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State v. Byrd

December 20, 2007

STATE OF NEW JERSEY, PLAINTIFF-RESPONDENT,
v.
ORION BYRD, DEFENDANT-APPELLANT.



On appeal from the Superior Court of New Jersey, Law Division, Middlesex County, Indictment Nos. 04-07-1026; 04-07-1027; 04-01-0101; 05-02-0158.

Per curiam.

NOT FOR PUBLICATION WITHOUT THE APPROVAL OF THE APPELLATE DIVISION

Submitted: November 28, 2007

Before Judges Cuff and Lisa.

Following denial of his motion to suppress, defendant Orion Byrd entered guilty pleas to four indictments. On Indictment Nos. 04-01-0101 and 04-07-1026, defendant pled guilty to third degree possession with intent to distribute a controlled dangerous substance (CDS) (heroin) on or near school property, N.J.S.A. 2C:35-5a and N.J.S.A. 2C:35-7. On Indictment No. 04-07-1027, he pled guilty to second degree certain persons not to have weapons, N.J.S.A. 2C:39-7b. He also pled guilty to third degree possession with intent to distribute CDS, N.J.S.A. 2C:35-5a and N.J.S.A. 2C:35-5b(3), on Indictment No. 05-02-0158. Judge Cantor sentenced defendant to a ten-year term of imprisonment with a five-year period of parole ineligibility on Indictment No. 04-07-1027 (certain person not to have weapons). On the school zone offenses, Indictment Nos. 04-01-0101 and 04-07-1026, defendant was sentenced to five-year terms with three-year period of parole ineligibility, with the sentence on I-04-01-0101 to run consecutive to the terms imposed on I-04-07-1027 and I-04-07-1026, and the sentence on I-04-07-1026 to run concurrent to I-04-07-1027. On I-05-02-0158, defendant was sentenced to a concurrent flat five-year term. Defendant's aggregate sentence on the four indictments is fifteen years imprisonment with eight years parole ineligibility. The appropriate fees, penalties, assessments and revocation of driver's license were also imposed.

Three confidential informants (CIs) advised New Brunswick police that defendant was selling drugs and maintaining his stash in a car parked behind a house owned by the Brown family. The CIs identified the location of the house and the area where defendant sold drugs.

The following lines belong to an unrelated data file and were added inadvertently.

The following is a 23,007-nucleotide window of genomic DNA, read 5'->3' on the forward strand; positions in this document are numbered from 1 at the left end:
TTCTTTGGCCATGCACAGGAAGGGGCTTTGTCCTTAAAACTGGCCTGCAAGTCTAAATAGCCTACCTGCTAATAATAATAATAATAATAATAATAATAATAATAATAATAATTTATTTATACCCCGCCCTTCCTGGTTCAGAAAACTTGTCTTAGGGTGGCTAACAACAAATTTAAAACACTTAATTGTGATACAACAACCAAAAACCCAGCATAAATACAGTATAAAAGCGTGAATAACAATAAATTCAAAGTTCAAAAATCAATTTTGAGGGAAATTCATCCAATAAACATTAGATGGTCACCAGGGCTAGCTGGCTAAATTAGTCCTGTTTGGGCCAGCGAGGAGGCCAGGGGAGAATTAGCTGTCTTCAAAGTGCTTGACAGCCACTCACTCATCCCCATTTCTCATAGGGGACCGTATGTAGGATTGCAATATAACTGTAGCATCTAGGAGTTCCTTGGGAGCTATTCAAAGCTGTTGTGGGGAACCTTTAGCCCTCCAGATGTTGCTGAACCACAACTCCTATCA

Police commenced surveillance of the area. Using binoculars, an undercover officer observed defendant unlock and enter the car parked in the yard behind the Brown house. The officer saw defendant unlock the glove compartment and remove a bag from which he removed what appeared to be bundles of heroin. Defendant then locked the car and walked away.

The surveilling officer lost sight of defendant and instructed other officers to intercept defendant. They did so; a frisk revealed no drugs, but $796 and the key to the car.

Another officer promptly went to the car. Looking through the window, he saw a bag of heroin on the floor and packaging from a brick of heroin. The officer spoke to Mrs. Brown, who advised him that the car did not belong to her and might belong to someone in prison. She said the car had been parked in her yard for some time and she wanted it removed. Police later learned that the last prior owner of the car was a woman and that the car registration had not been renewed in two years.

A detective entered the car using the key taken from defendant. He found an empty bag on the floor, which he believed had once contained heroin, along with drug packaging material. In the glove compartment, the detective found a brown paper bag containing a sandwich bag, which held thirty bags of heroin packaged in bundles and a small bag of marijuana.

On appeal, defendant raises the following arguments:

POINT I

BECAUSE THERE WERE NO EXIGENT CIRCUMSTANCES WHICH JUSTIFIED AN EXCEPTION TO THE REQUIREMENT THAT THE POLICE OBTAIN A SEARCH WARRANT, THE ENTRY INTO THE INFINITY WAS UNCONSTITUTIONAL AND THE TRIAL COURT ERRED IN DENYING ...


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